I’ve just begun my journey into the world of coaching. I am eager and excited about this opportunity to help pave the way for more effective teaching. I’ve recently been given my list of classrooms that I will be working with and I’m anxious to get started. I get ready to meet my first teacher, Ms. Linda, and I just know that she will be excited to meet me and we will form an instant bond and work together for the benefit of the children in that classroom. I will not get many opportunities to have face to face visits with Ms. Linda, so I know this first one is crucial. I walk through the door, introduce myself, and am immediately brushed off. Ms. Linda does not have time to talk to me right now, she shares that several children need her assistance, she’s got to get the morning snack ready, and her assistant is out for the day so she is flying solo. Ms. Linda does not seem as excited about this meeting as I would have hoped. She quickly shares that I’m the third coach that has been in to work with her, and although she knows that I have to do my job, she’s fine and really doesn’t see how I can help her. A CLASS Observer was in her room last week, and she just doesn’t understand what the big deal is. She’s been teaching for over 10 years and she’s tried it all. So anything I have to share with her is stuff she’s already heard.
Sound familiar? Have we not all encountered a “Ms. Linda” in our roles as coaches? That teacher that just seems resistant to your help, or is hesitant to change her practice? Resistance to coaching may take many forms. You might encounter the teacher that is direct, making it clear she doesn’t want your help, such as Ms. Linda. Or you may find a teacher to be passive, putting off your meetings and recommendations, or acting like she’s open to coaching but never actually changing her behavior. While this may be frustrating, you shouldn’t assume the teacher is to blame.
Here’s how to get to the bottom of what’s going on, so that you can help even the teacher least willing to be coached.
Form a relationship
I cannot stress how important this is in a coach/teacher relationship, or any relationship for that matter. Forming a relationship can be more challenging in an online platform, such as myTeachstone, but certainly not impossible.
Understand the resistance
It’s easy to assume the resistant teacher is simply irrational or difficult. But there is typically a logical, perfectly reasonable explanation for how the teacher is behaving. Perhaps the trust has not been developed just yet or she feels like you don’t appreciate all the effort she makes. It could also be that the teacher hasn’t had a good experience with coaching in the past. You might also see resistance if the teacher hasn’t bought into the process.
It’s not enough to contemplate the reasons why a teacher might be hesitant to coaching, but you should ask her.
Acknowledge efforts and build trust
To accept coaching is to make oneself vulnerable, so coaches need to show teachers that they are worthy of trust.
In closing, I must share what became of my teacher, Ms. Linda. The year that I spent working with her was one of the most eye-opening years for me in my career as a coach. It took quite a long time to really get to the meat of the work, coaching her around the CLASS tool to increase the effectiveness of teacher-child interactions. I probably spent the better part of three months just forming that relationship with her and building trust with her. But once that was established, we were able to move forward. Ms. Linda did eventually open up and became receptive to the coaching. By the end of the year Ms. Linda’s CLASS scores had increased, not by leaps and bounds, but enough that she could see the benefit of the work that we had done. To this day, I still get occasional phone calls and texts from Ms. Linda letting me know how things are going.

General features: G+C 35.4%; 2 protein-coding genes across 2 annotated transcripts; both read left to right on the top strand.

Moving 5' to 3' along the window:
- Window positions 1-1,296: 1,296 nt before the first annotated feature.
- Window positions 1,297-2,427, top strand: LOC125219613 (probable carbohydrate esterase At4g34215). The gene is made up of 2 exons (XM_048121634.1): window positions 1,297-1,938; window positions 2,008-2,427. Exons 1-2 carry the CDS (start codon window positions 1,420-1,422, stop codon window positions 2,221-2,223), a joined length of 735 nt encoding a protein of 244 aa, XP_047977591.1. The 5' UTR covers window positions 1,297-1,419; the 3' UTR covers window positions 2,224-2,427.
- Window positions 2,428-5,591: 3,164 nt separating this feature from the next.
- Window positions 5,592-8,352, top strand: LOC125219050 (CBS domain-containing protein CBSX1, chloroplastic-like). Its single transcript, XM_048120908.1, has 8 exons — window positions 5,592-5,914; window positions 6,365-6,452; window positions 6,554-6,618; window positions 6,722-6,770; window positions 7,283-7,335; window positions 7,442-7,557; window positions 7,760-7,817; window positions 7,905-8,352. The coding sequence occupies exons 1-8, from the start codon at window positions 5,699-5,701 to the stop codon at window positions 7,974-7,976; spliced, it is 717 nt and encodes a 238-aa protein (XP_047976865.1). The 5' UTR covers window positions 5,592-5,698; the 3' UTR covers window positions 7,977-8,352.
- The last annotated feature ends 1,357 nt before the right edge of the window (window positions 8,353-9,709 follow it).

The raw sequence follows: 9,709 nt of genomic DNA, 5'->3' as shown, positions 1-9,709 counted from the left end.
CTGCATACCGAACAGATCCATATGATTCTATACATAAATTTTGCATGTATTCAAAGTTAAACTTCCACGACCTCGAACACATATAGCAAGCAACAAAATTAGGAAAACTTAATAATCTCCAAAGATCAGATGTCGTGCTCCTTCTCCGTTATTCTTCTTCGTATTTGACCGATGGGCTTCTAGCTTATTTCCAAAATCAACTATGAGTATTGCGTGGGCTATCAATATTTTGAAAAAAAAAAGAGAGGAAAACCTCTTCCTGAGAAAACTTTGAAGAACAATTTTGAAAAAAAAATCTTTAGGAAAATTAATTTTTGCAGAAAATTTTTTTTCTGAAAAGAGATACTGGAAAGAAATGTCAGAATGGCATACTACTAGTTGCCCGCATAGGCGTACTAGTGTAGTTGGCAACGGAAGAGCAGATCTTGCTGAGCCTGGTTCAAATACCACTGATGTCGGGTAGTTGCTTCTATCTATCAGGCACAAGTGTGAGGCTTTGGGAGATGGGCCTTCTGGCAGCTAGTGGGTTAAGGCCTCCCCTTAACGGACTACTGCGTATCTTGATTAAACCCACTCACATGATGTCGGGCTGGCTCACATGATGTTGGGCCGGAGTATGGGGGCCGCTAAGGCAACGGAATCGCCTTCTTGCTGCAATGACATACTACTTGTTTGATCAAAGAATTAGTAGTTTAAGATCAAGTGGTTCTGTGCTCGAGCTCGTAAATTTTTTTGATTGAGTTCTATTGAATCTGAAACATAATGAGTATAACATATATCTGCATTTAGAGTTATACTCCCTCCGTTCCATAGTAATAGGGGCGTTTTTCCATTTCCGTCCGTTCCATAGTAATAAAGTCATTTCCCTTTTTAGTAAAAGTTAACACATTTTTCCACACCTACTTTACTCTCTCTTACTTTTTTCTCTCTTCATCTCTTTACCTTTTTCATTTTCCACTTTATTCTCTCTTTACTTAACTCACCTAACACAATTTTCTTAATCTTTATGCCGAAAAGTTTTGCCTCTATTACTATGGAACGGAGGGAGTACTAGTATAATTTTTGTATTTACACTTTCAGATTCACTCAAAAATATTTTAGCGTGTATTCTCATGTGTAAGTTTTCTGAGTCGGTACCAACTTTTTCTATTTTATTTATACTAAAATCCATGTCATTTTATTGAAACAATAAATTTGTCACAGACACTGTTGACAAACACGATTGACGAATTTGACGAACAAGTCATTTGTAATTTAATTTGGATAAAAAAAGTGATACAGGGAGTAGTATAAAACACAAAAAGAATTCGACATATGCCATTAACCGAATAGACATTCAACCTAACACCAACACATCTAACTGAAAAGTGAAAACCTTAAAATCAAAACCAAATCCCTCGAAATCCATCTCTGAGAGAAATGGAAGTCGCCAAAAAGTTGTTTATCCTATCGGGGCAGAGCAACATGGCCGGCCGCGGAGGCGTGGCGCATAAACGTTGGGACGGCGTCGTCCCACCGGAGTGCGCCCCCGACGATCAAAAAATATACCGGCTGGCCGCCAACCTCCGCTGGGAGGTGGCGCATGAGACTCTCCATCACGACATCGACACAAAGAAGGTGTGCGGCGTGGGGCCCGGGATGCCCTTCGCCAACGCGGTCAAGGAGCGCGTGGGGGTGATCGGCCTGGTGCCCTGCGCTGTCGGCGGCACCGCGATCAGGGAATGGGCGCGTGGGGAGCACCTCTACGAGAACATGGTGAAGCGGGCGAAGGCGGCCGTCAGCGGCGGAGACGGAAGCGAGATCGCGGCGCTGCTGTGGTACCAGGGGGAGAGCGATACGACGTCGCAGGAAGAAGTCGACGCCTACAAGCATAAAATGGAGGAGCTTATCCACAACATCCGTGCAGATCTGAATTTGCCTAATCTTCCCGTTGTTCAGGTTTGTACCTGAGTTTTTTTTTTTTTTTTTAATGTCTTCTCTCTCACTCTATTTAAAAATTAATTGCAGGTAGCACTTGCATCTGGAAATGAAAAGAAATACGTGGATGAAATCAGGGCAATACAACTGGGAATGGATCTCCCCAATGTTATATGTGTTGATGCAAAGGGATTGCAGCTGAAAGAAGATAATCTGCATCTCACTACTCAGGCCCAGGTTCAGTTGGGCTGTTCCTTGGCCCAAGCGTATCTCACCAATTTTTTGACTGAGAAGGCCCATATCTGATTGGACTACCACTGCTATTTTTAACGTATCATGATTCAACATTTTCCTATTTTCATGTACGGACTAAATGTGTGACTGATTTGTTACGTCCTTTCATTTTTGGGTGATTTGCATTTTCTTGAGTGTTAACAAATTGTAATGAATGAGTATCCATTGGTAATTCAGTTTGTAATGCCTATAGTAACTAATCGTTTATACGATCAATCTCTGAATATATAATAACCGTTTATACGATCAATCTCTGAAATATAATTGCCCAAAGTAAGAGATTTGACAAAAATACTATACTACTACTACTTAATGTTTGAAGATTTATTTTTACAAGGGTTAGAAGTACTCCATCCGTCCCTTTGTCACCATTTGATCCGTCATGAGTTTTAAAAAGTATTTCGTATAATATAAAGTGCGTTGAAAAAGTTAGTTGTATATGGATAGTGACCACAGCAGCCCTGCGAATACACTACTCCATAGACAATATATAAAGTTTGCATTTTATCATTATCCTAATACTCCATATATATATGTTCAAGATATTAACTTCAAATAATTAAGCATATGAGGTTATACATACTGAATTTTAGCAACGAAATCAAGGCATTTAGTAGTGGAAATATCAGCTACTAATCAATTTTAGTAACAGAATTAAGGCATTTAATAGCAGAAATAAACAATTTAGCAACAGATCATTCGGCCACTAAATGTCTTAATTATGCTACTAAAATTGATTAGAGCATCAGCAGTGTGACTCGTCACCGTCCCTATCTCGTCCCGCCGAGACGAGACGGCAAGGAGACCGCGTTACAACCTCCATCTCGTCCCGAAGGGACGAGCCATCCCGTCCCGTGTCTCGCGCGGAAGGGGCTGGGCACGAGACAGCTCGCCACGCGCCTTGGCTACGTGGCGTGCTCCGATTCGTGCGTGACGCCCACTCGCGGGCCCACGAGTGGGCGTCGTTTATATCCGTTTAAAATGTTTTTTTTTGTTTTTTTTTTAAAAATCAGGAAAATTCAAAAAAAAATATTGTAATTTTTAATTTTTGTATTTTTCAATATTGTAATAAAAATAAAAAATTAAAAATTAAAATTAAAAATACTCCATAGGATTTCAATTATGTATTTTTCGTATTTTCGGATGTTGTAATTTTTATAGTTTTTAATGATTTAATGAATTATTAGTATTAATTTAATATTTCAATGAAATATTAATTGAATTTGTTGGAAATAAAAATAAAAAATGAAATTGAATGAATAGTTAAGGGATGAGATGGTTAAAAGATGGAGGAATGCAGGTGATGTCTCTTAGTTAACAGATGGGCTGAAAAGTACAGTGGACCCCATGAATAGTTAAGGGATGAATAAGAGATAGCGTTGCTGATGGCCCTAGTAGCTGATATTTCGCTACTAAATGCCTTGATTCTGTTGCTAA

The next time you encounter that resistant teacher, think of Ms. Linda and know what is possible.
The statistics around exclusionary discipline practices, like suspension or expulsion, are grim. Kids who get kicked out, especially repeatedly, are often already behind academically, become less engaged in school, and are monumentally more likely to drop out of high school. And while exclusionary discipline affects all students, it’s essential to keep in mind that children of color are suspended and expelled at rates disproportionate to their white peers.
We’ve written before about the discipline disparities between children of color and their white peers. (Since that post was published last year, the Department of Education has released updated - but not improved - statistics on the topic.) But discipline is not the only school arena where children from different backgrounds have different experiences. There’s also evidence that racial bias affects teachers’ academic and behavioral expectations, even in early childhood.
As I entered my 15th year of teaching young children and supporting adult learners, I found myself searching for answers. Answers to why CLASS implementation was so difficult, why teacher buy-in was such a challenge, and why long-term improvement seemed impossible. In my role as the Director of Curriculum and Instruction, I’m constantly checking the data. Data drives instruction, instruction drives learning, learning drives comprehension, and comprehension equals success!
One of my biggest takeaways from the childcare calculator we talked about recently was how much it would cost to increase early childhood educators’ wages. It wasn’t shocking—if you’re looking to get some laughs, ask any teacher you know if they’re in education to make big money—but it was a disappointing reminder of just how little we pay those who are shaping our future. The recently-released 2018 Early Childhood Workforce Index gives us some specifics around compensation in early childhood education and care.